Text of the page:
Cripple Creek District Museum
5th Street & Bennett Avenue • 719-689-2634 • Cripple-Creek.org
Since 1953, the Cripple Creek District Museum has worked to preserve the history of Cripple
Creek. Visitors can browse through three of Cripple Creek’s most historic buildings – the 1893
Colorado Trading & Transfer Building, the 1895 Midland Terminal Railroad Depot, and a turn-of-
the-century Assay Office. A self-guided tour of the museum includes mining displays and exhibits,
two Victorian apartments, an art gallery, an extensive mineral collection and more. Additionally,
two historic, fully-furnished cabins have just been added to the museum’s displays. One cabin
belonged to French Blanche Le Coq and has been furnished to be historically accurate. The
second cabin has been furnished to represent the living space of a miner during the gold rush days.
The Cripple Creek Jail Museum
136 W. Bennett Avenue • 719-689-6556 • VisitCrippleCreek.com
Relive the outlaw days of the Wild West in one of the most popular Cripple Creek museums.
In the late 1800s, the promise of an easy fortune lured people to the gold mines of Cripple
Creek; in just ten years, the population grew from 15 to more than 50,000. Like every
western gold rush town, Cripple Creek had more than its fair share of miscreants and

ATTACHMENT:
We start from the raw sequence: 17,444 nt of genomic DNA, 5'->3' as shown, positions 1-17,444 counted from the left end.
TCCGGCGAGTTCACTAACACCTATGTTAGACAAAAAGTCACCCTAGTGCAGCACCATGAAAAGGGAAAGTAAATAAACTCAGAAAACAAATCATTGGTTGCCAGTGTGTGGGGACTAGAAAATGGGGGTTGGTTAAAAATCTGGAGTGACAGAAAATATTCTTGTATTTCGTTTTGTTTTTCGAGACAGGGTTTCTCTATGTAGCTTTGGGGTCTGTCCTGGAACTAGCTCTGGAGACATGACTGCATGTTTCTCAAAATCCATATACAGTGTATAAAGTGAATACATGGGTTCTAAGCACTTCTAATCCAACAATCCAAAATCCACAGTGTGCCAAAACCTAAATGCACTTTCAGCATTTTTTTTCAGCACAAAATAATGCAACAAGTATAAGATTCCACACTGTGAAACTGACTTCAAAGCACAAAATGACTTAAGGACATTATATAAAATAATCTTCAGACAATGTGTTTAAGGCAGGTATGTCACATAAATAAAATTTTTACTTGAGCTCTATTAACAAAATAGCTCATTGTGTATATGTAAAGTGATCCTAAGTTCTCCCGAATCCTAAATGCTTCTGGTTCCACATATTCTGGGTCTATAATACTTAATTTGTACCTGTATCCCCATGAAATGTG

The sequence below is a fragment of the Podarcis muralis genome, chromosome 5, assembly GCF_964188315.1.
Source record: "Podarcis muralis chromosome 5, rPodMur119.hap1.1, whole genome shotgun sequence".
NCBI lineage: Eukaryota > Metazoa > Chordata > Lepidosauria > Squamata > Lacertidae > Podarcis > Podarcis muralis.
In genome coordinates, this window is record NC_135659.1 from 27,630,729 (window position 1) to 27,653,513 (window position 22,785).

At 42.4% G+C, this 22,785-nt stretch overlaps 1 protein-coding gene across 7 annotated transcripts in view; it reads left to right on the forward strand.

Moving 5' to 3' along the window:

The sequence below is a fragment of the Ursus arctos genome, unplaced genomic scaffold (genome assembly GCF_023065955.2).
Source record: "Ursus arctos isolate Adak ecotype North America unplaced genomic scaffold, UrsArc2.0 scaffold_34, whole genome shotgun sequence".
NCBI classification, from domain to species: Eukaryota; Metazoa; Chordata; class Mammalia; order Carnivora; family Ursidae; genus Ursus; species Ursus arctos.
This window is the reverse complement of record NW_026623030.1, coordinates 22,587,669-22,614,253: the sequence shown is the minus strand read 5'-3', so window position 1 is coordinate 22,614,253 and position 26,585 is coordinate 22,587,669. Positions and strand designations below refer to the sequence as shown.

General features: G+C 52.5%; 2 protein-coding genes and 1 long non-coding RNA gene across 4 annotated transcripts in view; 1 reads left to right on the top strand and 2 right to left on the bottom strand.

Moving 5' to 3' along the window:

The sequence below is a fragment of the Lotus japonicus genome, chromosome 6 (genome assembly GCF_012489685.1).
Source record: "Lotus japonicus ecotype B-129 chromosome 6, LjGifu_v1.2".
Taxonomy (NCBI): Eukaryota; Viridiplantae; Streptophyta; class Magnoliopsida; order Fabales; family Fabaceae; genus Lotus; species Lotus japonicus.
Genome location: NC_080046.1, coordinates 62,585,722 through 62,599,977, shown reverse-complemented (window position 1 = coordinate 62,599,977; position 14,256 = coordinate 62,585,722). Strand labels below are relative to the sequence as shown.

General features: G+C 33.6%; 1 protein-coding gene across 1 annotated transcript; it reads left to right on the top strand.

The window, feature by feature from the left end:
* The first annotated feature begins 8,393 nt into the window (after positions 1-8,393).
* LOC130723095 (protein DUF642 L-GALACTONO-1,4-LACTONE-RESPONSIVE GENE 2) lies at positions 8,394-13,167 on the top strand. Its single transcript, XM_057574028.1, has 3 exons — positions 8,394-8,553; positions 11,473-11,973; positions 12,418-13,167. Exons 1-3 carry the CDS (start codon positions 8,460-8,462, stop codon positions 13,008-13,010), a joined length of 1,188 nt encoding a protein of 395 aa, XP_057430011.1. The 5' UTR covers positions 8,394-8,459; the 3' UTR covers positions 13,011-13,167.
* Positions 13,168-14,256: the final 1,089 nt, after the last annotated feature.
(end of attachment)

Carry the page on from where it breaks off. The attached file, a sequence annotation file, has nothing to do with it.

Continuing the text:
troublemakers. Fortunately, a brave group of men swore to keep the outlaws in line. Learn
their stories at the Cripple Creek Jail Museum, an informative museum filled with displays
highlighting the laws and the lawless.
Victor Lowell Thomas Museum
POB 238, 3rd & Victor Ave. • 719-689-5509 • VictorColorado.com
The Victor Lowell Thomas Museum houses two floors of artifacts, books, exhibits and
photographs depicting life in Victor from its beginnings to the heyday of gold mining. Pan for
real gold outside the museum and take a tour of a real, working gold mine. The museum
also displays memorabilia once owned by famous journalist, author and world traveler, Lowell
Thomas. The gift shop offers local history books, postcards, prints, posters and gold ore
rocks, as well as unique jewelry and souvenirs. The museum is housed in an 1899 brick
structure that once was a hardware store, hotel and furniture store, a unique step back into
the gold rush era.
Old Homestead Parlour
353 Myers Avenue • 719-689-9090 • OldHomesteadHouse.com
Welcome to the Homestead House – Colorado’s only bordello museum. Formerly the most
posh parlor house on bawdy Myers Avenue, the Homestead offers an informative guided tour
that is indeed family-friendly. Built by Madam Pearl DeVere in 1896, the Old Homestead had
running water, electricity, a telephone, a full-service staff of chambermaids, housekeepers,
a cook and even a musician! Ten rooms, including five bedrooms, are filled with original and
period furnishings to give visitors a realistic look at life in a frontier brothel. The Homestead is
open seasonally with special tours available during winter months.
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